I read lots of parenting books, but only recommend the top notch. That means they deliver pragmatic advice in small, well-organized, chunks of digestible wisdom. No big chunks, please. Who’s got the time? It helps a lot if the book’s tone is so engaging I can imagine the author talking to me over a cup of coffee. Also, it’s a good thing if the descriptions of parent-child interactions are so spot-on I’m chuckling and misting over throughout. (Yes, a good parenting book is as likely to make me cry as it is to have me laughing and calling out to David, “Sweetie, you’ve gotta hear this!”) Added requirement for any great parenting book: I have to learn something new. Not so easy because, as I said, I read loads of them.
For all the above reasons, I’m happy to recommend Dr. Deborah Gilboa’s latest book, Get the Behavior You Want Without Being the Parent You Hate. Before I tell you what I learned, let me tell you who needs this book – Any parent who has ever wondered if there’s a better way to get your child to:
1. Brush his/her teeth
2. Get along better with siblings
3. Quit whining about being “booooorrrrreeeed” and learn to manage their free time creatively
4. Do something you require without your constant nagging
… plus fifty other things that kids need to learn in order to be become respectful, responsible, and resilient young adults.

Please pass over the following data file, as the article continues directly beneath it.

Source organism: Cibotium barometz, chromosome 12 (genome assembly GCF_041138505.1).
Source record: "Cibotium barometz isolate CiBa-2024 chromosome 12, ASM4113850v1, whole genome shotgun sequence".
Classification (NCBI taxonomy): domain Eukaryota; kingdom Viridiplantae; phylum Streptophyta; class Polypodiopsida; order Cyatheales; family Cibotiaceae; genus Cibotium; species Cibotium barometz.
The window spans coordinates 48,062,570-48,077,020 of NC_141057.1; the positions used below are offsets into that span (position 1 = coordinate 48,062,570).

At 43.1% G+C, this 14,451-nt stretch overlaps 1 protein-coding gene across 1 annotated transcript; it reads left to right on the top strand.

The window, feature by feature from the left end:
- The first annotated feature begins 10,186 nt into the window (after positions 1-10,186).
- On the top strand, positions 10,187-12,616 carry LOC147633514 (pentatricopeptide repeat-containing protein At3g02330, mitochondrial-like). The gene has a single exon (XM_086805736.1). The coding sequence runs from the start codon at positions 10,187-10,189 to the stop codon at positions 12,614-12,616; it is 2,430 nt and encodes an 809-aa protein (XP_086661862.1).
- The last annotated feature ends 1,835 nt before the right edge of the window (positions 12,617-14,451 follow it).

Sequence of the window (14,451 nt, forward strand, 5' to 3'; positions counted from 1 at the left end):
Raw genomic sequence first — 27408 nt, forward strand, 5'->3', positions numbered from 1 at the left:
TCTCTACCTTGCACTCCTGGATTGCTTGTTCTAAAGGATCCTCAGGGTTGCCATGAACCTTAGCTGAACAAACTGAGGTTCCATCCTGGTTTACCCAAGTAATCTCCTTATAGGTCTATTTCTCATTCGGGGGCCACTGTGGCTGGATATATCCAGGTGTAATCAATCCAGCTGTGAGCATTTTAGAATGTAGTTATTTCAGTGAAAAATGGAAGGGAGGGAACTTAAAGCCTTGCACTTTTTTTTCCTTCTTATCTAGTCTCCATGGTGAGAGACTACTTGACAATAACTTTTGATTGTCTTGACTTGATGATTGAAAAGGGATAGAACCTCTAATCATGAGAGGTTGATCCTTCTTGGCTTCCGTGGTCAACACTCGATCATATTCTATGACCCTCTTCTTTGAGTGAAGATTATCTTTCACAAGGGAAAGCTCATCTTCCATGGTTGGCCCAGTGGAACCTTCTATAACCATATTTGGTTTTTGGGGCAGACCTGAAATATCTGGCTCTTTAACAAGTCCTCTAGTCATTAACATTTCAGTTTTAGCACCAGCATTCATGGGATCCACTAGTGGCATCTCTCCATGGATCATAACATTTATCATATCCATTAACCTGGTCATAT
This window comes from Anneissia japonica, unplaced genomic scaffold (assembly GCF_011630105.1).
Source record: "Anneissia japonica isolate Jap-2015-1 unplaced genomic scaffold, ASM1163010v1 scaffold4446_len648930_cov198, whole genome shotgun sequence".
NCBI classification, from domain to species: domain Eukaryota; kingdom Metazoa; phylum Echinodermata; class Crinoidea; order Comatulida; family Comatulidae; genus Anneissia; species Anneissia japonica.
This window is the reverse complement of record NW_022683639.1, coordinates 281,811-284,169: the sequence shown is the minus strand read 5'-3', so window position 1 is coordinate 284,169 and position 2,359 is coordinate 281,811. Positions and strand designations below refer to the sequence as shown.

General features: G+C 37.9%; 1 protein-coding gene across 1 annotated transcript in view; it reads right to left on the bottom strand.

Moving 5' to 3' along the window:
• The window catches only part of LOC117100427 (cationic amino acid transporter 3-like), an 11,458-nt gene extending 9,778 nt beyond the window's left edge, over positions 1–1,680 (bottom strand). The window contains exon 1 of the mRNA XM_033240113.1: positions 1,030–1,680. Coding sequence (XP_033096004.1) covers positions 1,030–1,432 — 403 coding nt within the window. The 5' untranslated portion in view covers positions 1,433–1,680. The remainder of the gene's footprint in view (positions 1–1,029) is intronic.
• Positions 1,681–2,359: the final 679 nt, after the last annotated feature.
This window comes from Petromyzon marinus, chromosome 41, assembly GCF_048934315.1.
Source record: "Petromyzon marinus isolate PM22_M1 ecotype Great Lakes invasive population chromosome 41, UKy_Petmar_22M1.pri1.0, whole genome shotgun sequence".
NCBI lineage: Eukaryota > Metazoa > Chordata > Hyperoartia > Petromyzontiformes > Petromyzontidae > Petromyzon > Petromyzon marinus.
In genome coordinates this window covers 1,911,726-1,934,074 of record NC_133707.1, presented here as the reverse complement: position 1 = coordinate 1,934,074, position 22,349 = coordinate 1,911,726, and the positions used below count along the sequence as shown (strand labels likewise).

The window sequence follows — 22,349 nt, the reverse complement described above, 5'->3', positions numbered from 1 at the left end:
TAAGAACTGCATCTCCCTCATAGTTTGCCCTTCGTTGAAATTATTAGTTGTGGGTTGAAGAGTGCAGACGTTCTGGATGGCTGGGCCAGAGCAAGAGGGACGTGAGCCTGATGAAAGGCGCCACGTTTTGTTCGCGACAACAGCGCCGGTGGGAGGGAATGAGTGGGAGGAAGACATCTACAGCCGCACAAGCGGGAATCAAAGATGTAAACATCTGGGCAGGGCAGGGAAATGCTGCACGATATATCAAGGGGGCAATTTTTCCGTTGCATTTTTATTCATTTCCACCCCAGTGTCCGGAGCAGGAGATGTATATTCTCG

Listen to my podcast interview with Doc G.
As for what I learned from Get the Behavior You Want… it came from section 5: What you do is more important than what you feel. Think about it for a minute. Most of the time we mindful parents do our best to get our children in touch with their feelings. “How do you feel now, sweetheart?” “And how did what he said this morning make you feel?” “How do you think you’ll feel about that tomorrow?” The message to kids: how they feel is pretty much the most important thing. Doc G points out that feelings are important, but they should not be accepted as an excuse for poor behavior. Something parents do all the time!
We do it when we say, “Oh, she’s just in a bad mood.” “He’s had a hard day.” “She’s overtired.” Doc G teaches that we need to help our kids become accountable for their behavior. And we can accomplish that by empathizing with our kids’ feelings (“I understand why that made you angry….”) while still sticking with our standards of behavior (“….but biting is totally unacceptable in this family. And here’s the consequence for the doing it…”)
It’s not always easy for an unhappy, overtired child to accept responsibility for his or her actions, but parenting is all about clear standards and consistent responses, isn’t it?
Thanks, Doc G!
Try making this shift in the way you deal with unacceptable behavior from your kids and let me know how it goes.
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